Toyota's Japan plants at a standstill

Toyota’s Japan plants at a standstill: What’s causing the system failure?

On Tuesday, August 29, Tokyo – In a surprising turn of events, Toyota Motor Corp (7203.T) temporarily suspended operations across its 14 assembly plants in Japan. The colossal automaker has encountered a production system malfunction that has momentarily brought its domestic output to a grinding halt.

The intricacies of the glitch lie in a system failure that has impeded Toyota’s ability to place orders for vital components. While the root cause is currently under investigation, reassuringly, preliminary assessments suggest that it’s unlikely to have resulted from a cyberattack, as affirmed by a spokesperson.

On Tuesday morning, Toyota initiated the suspension across 12 of its Japanese plants, extending the shutdown to encompass the final two plants in the afternoon. The exact extent of the impending production loss remains uncertain, casting a temporary shadow over Toyota’s bustling assembly lines.

Curiously, when pooled together, these 14 plants constitute approximately one-third of Toyota’s sprawling global production network, as meticulously calculated by Reuters analysts. This unexpected hiccup disrupted the automaker’s momentum, which had rebounded after the tumultuous impact of semiconductor shortages. Notably, Toyota witnessed a commendable 29% surge in output during January-June, marking the first such substantial increase in two years.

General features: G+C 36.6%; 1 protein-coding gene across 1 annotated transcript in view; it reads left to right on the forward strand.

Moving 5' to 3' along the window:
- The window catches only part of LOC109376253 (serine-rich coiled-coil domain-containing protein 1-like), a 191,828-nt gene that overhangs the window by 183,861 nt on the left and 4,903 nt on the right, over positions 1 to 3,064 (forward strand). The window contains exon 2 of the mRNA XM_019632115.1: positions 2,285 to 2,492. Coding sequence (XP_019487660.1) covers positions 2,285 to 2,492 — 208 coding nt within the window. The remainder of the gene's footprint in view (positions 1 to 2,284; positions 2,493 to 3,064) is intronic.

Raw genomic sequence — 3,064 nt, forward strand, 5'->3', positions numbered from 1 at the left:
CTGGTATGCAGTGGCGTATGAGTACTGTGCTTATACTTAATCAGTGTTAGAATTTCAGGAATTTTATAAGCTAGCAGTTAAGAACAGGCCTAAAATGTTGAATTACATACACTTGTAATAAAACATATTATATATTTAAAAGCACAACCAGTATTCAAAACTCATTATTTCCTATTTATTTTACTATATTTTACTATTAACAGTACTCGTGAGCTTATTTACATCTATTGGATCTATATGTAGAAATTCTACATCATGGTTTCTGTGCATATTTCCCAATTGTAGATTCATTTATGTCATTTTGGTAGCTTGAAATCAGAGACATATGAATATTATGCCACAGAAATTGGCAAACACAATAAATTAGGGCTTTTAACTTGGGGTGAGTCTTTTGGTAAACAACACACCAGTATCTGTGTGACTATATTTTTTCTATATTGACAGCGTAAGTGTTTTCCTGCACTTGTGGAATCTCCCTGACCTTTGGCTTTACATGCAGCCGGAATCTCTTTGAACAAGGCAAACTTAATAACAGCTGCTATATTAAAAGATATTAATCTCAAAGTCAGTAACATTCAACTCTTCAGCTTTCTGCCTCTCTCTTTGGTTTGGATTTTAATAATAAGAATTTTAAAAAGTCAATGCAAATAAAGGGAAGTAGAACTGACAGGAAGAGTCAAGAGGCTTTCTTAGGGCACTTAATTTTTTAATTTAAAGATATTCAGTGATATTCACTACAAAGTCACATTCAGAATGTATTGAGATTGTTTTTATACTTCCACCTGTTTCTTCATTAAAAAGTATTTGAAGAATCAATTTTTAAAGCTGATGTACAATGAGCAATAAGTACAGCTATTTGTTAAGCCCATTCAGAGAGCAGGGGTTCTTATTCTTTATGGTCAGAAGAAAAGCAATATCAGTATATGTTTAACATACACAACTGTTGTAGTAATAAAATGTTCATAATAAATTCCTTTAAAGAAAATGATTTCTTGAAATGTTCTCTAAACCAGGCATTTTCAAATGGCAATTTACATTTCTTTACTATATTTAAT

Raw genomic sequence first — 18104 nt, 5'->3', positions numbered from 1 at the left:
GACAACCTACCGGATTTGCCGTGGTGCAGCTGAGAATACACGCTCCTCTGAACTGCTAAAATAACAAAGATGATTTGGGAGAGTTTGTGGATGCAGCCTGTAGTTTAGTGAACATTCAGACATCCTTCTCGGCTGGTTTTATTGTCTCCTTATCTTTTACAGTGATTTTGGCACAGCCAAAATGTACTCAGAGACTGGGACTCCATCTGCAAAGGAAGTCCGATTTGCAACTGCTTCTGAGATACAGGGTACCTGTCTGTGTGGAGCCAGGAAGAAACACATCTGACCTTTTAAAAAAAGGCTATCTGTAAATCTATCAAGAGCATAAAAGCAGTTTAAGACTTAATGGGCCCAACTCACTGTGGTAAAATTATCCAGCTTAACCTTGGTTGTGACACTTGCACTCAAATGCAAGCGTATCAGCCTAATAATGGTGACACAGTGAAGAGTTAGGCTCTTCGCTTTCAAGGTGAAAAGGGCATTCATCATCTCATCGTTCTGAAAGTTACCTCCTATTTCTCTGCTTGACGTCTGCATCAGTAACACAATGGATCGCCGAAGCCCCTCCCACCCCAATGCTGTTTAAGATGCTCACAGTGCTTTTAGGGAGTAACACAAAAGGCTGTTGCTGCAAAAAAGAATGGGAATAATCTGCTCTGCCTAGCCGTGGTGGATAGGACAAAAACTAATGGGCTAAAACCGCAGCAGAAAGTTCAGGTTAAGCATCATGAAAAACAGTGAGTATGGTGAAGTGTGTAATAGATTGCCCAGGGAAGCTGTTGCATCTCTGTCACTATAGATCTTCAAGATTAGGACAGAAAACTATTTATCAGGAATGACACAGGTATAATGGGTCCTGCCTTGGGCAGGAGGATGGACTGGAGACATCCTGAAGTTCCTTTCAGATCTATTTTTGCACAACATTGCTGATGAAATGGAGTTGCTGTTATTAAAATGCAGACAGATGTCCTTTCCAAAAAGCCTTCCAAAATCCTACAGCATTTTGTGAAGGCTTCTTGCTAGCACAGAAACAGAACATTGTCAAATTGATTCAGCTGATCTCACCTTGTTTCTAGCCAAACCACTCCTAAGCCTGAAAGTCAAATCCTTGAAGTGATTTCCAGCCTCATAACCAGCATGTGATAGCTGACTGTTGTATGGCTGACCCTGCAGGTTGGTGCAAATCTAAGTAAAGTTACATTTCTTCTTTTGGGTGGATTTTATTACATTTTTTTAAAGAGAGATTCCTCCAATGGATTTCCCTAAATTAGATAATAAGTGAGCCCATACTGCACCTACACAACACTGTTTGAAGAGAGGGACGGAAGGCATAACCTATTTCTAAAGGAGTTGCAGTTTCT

Throughout the initial half of this year, Toyota’s Japanese output demonstrated an impressive average of approximately 13,500 vehicles daily, according to insightful calculations by Reuters. It’s important to note that this figure exclusively pertains to Toyota’s production and doesn’t encompass vehicles from affiliated automakers Daihatsu and Hino.

Toyota’s second tryst with disruptions is gone. In the past year, the automaker grappled with a cyberattack on one of its suppliers, causing a temporary operational hiatus. During this period, Toyota ingeniously tapped into its backup network to restore operations.

Experts and industry analysts have pointed out that Toyota could face the challenge of compensating for the production lost during this outage. This could involve strategies like ramping up extra shifts to bridge the production gap.

However, Toyota’s production lines had been humming at near-maximum capacity, allowing only limited wiggle room for additional production. As astutely noted by Seiji Sugiura, an analyst at the esteemed Tokai Tokyo Research Institute, this predicament leaves Toyota facing a complex puzzle in its quest to restore the rhythm of its manufacturing endeavours.

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